IMO the demise of cable is overstated. They are looking for ways to retain their base and that will necessarily keep NFLX subscriber numbers from hitting the 100s of millions that are priced in at $240. It will also make it difficult for them to charge premium prices for a limited library that can't keep up with the deluge of popular new and old series that are being released every day
    May 23 11:26 AM | Likes Like |Link to Comment
  • Netflix Moves To Become The HBO Of The Internet [View article]
    Another in a long series of disappointing SA Netflix articles.
    Netflix is never going to be HBO until they can charge more than $7.99 per month for a subscription. You really need to look at the cost of their streaming revenue before telling us they are HBO. HBO as a premium content channel gets nearly triple NFLX sub costs and is an extremely profitable revenue stream for time/warner.

    There is so much original programming hitting cable these days you can't even imagine how consumers can keep up. Both cable channels and networks are cranking out pretty good series at a frantic pace. Every month there are dozens of new and returning shows to track. Even a DVR can't give you all there is to see. Netflix will never win this race by having to keep up with the new releases and keep hold of their library. What they will have to do is buy all the popular titles for discrete windows of time if they want to be all things to all consumers and they can't hope to do this at current pricing. They don't even own their best effort to date House of Cards. They are in a losing race without pricing power. I challenge you to separate out their streaming revenue and their cash cost of the content and look at the gross margins. This number is not easy to calculate and I have been searching for it for quite awhile. As near as I can get show gross margins of around 1%-2%. They are of course EPS negative and cash flow negative

    If you can figure out this cost I would be clearly interested in seeing your work. Without that you can have no clear idea of their future.
    May 21 08:46 PM | 2 Likes Like |Link to Comment
  • Amazon, Netflix - Bullish Earnings Quality? [View article]
    decent look at NFLX accounting
    can you provide a little more detail on the streaming margins as a standalone business since you seem to have a good grasp of the numbers?

    here's the thing:

    Because NFLX does not count streaming content acquisition as a capital expense, it's hard to know what the actual cash spend on streaming content is. If it was capex like DVDs, we could easily get the number. As it stands, their opaque accounting makes it almost impossible to easily arrive at the cost of streaming content

    As it stands now, the subscription cost is a combination of DVD costs and streaming costs with no easy way to separate them. So if you have an excellent understanding of their numbers, maybe you can provide the information? I have been unable to get to the number yet.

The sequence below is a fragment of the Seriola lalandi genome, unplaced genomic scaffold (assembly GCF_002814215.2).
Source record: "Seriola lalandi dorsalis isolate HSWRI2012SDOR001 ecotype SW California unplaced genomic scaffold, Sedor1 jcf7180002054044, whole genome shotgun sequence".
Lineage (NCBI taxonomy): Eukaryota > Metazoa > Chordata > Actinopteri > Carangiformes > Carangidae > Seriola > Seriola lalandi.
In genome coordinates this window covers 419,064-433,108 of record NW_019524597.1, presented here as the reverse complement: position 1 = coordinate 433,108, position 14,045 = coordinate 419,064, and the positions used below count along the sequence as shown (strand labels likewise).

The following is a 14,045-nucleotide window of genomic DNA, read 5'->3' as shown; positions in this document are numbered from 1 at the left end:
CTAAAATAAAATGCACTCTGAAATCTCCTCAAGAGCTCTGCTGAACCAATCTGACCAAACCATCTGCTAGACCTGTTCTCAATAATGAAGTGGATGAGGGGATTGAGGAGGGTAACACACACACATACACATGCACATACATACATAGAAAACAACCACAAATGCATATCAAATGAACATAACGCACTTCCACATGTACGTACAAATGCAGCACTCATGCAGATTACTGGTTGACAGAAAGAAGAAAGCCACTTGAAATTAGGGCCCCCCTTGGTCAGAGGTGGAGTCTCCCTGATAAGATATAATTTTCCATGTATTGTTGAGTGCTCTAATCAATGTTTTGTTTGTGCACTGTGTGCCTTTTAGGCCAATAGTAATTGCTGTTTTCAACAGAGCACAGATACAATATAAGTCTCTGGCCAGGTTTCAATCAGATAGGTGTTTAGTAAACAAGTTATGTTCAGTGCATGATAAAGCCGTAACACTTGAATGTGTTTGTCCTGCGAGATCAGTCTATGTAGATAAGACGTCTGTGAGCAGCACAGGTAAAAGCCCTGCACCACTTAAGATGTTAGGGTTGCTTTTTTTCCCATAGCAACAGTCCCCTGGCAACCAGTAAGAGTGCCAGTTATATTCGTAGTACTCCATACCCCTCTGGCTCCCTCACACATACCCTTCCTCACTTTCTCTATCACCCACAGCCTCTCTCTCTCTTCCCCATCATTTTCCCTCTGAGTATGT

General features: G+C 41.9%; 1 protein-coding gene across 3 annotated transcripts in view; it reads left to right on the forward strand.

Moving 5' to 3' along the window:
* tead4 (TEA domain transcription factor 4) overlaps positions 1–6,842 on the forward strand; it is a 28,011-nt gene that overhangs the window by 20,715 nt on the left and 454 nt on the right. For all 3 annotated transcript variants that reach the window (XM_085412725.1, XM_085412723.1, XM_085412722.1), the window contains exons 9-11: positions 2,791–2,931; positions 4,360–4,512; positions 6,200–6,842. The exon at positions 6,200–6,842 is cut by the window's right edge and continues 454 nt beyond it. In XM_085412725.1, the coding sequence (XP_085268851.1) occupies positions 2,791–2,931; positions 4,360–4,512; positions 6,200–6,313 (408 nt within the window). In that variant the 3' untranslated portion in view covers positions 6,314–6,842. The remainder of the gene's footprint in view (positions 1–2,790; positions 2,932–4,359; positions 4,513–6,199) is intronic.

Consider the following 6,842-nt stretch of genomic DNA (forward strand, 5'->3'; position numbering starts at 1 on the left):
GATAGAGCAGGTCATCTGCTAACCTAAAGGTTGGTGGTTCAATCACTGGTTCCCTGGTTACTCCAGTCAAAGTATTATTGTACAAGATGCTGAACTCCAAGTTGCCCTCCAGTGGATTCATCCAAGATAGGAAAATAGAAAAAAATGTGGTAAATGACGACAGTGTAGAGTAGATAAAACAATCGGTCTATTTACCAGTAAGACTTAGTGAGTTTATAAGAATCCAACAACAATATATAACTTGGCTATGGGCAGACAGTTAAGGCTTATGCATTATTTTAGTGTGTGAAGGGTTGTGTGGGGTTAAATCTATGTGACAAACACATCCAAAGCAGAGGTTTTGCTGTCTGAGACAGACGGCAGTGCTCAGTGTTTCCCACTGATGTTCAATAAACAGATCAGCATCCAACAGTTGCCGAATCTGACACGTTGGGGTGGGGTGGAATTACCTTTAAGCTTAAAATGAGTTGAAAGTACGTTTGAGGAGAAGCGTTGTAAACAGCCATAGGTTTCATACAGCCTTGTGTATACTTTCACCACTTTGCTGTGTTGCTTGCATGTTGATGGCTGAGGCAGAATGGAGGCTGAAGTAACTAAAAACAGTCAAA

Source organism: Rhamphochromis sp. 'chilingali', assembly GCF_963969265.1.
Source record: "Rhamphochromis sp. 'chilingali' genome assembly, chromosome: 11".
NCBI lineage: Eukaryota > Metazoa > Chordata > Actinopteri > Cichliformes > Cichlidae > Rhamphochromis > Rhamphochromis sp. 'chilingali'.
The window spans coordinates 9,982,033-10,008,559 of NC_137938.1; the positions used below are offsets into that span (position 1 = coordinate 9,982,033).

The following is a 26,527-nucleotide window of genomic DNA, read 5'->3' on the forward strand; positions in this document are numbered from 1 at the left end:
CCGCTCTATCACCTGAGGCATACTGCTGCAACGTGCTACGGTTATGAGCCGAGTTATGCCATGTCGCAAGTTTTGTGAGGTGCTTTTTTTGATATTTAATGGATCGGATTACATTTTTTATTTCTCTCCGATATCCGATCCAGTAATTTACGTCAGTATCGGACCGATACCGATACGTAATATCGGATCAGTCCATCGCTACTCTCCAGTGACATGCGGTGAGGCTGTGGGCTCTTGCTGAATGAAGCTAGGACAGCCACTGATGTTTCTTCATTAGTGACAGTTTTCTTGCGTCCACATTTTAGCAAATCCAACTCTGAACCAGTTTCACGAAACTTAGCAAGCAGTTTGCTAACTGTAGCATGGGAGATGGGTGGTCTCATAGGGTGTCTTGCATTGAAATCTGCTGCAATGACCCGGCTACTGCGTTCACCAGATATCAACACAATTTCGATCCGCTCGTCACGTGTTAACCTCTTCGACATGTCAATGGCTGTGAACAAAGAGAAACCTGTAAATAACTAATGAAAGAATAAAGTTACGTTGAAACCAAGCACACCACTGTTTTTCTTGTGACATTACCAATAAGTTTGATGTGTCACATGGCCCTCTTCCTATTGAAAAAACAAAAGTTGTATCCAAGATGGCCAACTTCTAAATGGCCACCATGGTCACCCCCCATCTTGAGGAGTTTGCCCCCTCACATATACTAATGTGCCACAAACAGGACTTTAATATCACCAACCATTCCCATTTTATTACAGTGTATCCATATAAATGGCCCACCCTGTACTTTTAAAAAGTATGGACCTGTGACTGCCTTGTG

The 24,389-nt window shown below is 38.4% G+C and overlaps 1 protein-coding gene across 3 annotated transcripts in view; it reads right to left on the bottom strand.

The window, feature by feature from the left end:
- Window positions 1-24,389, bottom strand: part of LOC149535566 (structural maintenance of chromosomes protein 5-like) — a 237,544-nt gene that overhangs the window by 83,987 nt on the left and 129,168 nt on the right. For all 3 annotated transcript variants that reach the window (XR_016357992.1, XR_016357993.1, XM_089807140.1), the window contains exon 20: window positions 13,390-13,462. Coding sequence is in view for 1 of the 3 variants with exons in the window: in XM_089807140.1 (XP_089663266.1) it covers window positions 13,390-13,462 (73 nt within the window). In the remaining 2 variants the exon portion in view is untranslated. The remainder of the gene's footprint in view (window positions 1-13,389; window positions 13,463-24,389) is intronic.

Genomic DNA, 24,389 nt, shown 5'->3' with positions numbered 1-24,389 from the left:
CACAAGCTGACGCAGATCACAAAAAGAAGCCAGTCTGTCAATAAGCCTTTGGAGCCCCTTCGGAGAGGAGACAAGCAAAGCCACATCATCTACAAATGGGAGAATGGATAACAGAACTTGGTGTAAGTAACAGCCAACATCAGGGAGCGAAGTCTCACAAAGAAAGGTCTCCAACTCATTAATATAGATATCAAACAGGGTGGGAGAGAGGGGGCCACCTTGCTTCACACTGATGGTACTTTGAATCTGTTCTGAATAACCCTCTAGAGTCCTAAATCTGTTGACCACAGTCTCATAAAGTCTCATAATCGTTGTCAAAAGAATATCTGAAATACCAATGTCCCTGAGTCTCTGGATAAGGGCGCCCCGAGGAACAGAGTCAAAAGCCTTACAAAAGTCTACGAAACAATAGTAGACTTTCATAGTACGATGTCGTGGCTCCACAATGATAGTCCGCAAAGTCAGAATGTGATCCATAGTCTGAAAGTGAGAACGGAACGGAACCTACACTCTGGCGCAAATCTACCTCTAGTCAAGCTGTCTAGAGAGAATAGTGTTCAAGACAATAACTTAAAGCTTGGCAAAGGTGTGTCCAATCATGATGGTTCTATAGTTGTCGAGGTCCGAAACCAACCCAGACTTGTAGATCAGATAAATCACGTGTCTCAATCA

What you can start with is streaming library additions from the cash flow statement and subtract the change in liability. As liability increases, less cash is spent since it goes to liability. If liability decreases, then more cash was spent. This part is easy. Where it gets hard is the "hidden" cash spend that is in subscription cost, goes to the bottom line of the P&L, but is hard to quantify. That hidden cash spent on streaming is for things bought off the balance sheet that are part of the footnoted future obligations. Since NFLX only reports the raw increase in streaming content and no absolute figures, we don't know what that spending costs. Do you have any ideas? That hidden cost needs to be added to the cash flow statement figure we calculated.

    With that we can see what the standalone gross margins are and get an idea of what future cash spending will need to to make NFLX a quality investment. Without that standalone figure, we don't know enough--accruals or not. With the DVD business vanishing, this part of the business is crucial but obscured by complex and muddy accounting

    Also, you need to take into account that they do not own any of the streaming content--they are renting it. That means they have to buy it again every 1-5 years to keep it. Costs will not be contained if they elect to repurchase all the titles they have bought in the past and keep up with new releases. New releases are coming out at unbelievable rates
    May 9 11:08 AM | 1 Like Like |Link to Comment
  • Critiquing Netflix's Move Towards Content Creation [View article]
    where does your $100 million price tag for HoC come from?

    You realize they did not "create" HoC? so is this $100 million their licensing fee for first window rights? if there are 26 episodes then the cost to rent it was $3.9 million per episode which seems extraordinarily high since a production like game of Thrones costs about $5 million per episode to actually create.